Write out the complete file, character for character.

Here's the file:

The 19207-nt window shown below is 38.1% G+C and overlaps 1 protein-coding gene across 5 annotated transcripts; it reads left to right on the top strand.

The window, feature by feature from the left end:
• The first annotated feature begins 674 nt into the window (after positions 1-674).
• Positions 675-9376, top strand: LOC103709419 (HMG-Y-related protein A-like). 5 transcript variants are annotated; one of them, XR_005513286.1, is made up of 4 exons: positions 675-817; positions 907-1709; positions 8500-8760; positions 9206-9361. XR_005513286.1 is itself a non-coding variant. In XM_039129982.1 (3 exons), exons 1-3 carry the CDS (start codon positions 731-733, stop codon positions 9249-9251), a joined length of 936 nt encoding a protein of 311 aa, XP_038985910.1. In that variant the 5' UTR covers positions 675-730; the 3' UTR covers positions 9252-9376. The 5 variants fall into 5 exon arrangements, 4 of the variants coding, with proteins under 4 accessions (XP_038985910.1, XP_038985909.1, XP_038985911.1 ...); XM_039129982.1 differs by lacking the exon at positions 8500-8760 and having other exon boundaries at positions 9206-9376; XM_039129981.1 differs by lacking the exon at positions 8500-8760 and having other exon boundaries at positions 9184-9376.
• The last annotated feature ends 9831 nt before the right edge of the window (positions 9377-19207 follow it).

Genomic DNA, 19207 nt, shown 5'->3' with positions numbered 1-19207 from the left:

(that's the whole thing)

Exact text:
The 19207-nt window shown below is 38.1% G+C and overlaps 1 protein-coding gene across 5 annotated transcripts; it reads left to right on the top strand.

The window, feature by feature from the left end:
• The first annotated feature begins 674 nt into the window (after positions 1-674).
• Positions 675-9376, top strand: LOC103709419 (HMG-Y-related protein A-like). 5 transcript variants are annotated; one of them, XR_005513286.1, is made up of 4 exons: positions 675-817; positions 907-1709; positions 8500-8760; positions 9206-9361. XR_005513286.1 is itself a non-coding variant. In XM_039129982.1 (3 exons), exons 1-3 carry the CDS (start codon positions 731-733, stop codon positions 9249-9251), a joined length of 936 nt encoding a protein of 311 aa, XP_038985910.1. In that variant the 5' UTR covers positions 675-730; the 3' UTR covers positions 9252-9376. The 5 variants fall into 5 exon arrangements, 4 of the variants coding, with proteins under 4 accessions (XP_038985910.1, XP_038985909.1, XP_038985911.1 ...); XM_039129982.1 differs by lacking the exon at positions 8500-8760 and having other exon boundaries at positions 9206-9376; XM_039129981.1 differs by lacking the exon at positions 8500-8760 and having other exon boundaries at positions 9184-9376.
• The last annotated feature ends 9831 nt before the right edge of the window (positions 9377-19207 follow it).

Genomic DNA, 19207 nt, shown 5'->3' with positions numbered 1-19207 from the left: